Haggai reveals God's displeasure in the people's 15 year period of disobedience (Haggai 1:4). Once again the Lord commands, through Haggai, that the people get to work on the temple (Haggai 1:8). Haggai calls upon the people in Jerusalem to reason with God. Haggai asks them to consider why they are in the current distress of drought (Haggai 1:11), little harvest (Haggai 2:16), mildew and hail (Haggai 2:17). Why all the distress? "Because of my house that lies waste, while you run every man to his own house" (Haggai 1:9). The sovereign God of creation has called upon nature to correct his people. Throughout the scriptures we learn that God created this world to follow his laws and regulations. Those who refuse obedience always suffer consequences (see Psalm 32:4-5 and Hebrews 12:5-13).
After Haggai's "stirring" words (see Haggai 1:14) the Jews "consided' these things and respond with obedience and fear (Haggai 1:12). The people begin working 24 days after Haggai delivers the first oracle (Haggai 1:15). The great lesson learned is that God's blessings are contingent upon Israel's obedience (compare Haggai 1:7-9 with Haggai 2:19). When God promised to bless all nations through his Son Jesus he intended for man to do their part to be saved. The scriptures are replete with examples of people only receiving the blessings of God if they comply with his laws (Isaiah 54:3; Jeremiah 31:31-34 and Acts 13:33-39) (# Grace and Obedience). Noah (Genesis 6:8-22 and Hebrews 11:17), Abraham (Hebrews 11:8), Joshua (Joshua 6:1-5 and Hebrews 11:30), Namaan (2 Kings 5), The blind man of John 9:7, and three thousand people in Jerusalem on the Day of Pentecost (Acts 2:37-44) all received God's gracious promises by complying with his commandments. Likewise, the people of Judah would only receive God's blessings of rain and crops if they obeyed his commandment to build the temple.
Haggai delivers his second revelation to the people of Jerusalem three and a half weeks after the people begin working on the temple. Once again discouragement settled in among the builders. This time it was not the Samaritans but rather their view of the current temple. Ezra tells us that after the foundation was laid many mourned due to the little stature of the temple in comparison to Solomon's (Ezra 3:12 and Haggai 2:3). Haggai encourages the people by telling them to be strong because God is with them in their efforts (Haggai 2:4). While the Samaritans and discouragement weakened them God commands them to be strong (see Ezra 4:45, 24). There is no time or place for weakness that leads to disobedience through neglect, apathy, or lethargic disinterest. God accepts no excuses. His divine expectations for his people are that they be strong and work. He equips us (Ephesians 6:10ff and 1 Peter 4:11).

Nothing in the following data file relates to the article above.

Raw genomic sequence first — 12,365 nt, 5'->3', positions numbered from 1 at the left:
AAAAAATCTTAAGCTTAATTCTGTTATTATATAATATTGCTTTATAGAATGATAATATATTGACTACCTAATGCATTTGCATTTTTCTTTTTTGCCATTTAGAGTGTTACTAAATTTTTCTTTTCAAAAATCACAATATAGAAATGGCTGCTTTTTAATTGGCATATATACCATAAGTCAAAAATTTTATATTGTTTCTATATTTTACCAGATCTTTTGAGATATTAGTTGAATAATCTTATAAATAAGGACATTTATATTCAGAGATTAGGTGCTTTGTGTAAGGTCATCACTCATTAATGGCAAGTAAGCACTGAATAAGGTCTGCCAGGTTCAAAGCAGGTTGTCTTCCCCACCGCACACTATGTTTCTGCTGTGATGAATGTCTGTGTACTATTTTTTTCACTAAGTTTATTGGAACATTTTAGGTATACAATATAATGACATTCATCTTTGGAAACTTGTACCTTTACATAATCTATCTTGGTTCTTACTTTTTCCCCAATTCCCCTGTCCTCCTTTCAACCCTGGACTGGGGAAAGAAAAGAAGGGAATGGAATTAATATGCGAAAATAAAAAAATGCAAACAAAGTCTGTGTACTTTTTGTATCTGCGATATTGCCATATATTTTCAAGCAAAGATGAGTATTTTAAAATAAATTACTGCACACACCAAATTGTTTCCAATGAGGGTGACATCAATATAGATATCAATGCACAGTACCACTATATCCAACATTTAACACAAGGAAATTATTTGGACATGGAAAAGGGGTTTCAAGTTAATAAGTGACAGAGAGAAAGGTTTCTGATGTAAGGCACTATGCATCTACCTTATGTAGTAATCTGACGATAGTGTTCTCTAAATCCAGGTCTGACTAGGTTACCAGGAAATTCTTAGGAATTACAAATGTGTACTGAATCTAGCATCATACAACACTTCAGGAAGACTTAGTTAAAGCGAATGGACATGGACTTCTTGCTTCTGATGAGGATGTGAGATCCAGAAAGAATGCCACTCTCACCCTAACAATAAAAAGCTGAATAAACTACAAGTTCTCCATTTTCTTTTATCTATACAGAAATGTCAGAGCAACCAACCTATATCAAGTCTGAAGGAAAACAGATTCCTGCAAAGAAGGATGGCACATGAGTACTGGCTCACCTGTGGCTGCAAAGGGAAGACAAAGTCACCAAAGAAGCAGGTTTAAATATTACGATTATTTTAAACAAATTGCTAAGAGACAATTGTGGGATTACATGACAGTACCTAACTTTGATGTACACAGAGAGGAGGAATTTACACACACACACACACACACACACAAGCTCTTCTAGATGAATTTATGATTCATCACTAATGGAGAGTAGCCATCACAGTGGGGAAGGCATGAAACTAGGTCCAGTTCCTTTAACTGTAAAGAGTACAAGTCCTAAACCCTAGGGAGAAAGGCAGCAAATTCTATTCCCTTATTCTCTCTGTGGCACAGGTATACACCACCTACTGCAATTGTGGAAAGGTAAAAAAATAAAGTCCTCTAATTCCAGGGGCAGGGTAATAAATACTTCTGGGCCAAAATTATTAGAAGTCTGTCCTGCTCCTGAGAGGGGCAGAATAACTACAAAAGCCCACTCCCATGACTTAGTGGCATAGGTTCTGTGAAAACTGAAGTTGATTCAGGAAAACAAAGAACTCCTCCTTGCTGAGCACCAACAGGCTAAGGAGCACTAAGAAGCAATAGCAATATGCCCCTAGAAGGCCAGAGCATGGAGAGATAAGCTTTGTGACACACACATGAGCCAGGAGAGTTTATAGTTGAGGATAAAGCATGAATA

Haggai delivers the third revelation to the people of Jerusalem three months after the work on the temple had started. Though the people had obeyed through fear (Haggai 1:12) and begun to rebuild the temple (Haggai 1:14) they were still considered " unclean" (Haggai 2:14). Haggai calls upon the people to consider their sinful ways and turn to God that they may receive the blessings of Jehovah (Haggai 2:15-18). The book of Zechariah will bear out the fact that even though they began to build the temple God's blessings continued to be withheld from them due to their disobedience (Zechariah 8:9-13). The lesson to be learned is that God expects his people to be holy and perfect as he is holy and perfect (see Matthew 5:48; 1 Peter 1:15-17 and 1 John 4:17).
Haggai delivers this last oracle the same day that he received and delivered the third (i.e., three months after the work of the temple had begun). Zerubbabel is told that the Lord has chosen him to bring about his anointed one. Through Christ all eternal blessings will be found to those who turn their hearts to him. Haggai's prophetic solution to all the returnees' issues, and man's today, is Jesus Christ. Christ will strengthen our hands with his promises of forgiveness and blood that was shed for our redemption (see Ephesians 1:7). The Apostle Paul said, "l can do all things through him (Christ) that strengthens me" (Philippians 4:13). The Christian's strength comes from the confidence that God will fulfill all his promises. Motivation to live holy and perfectly in line with God's laws is discovered in the promises of God. Haggai knew this and so he preached.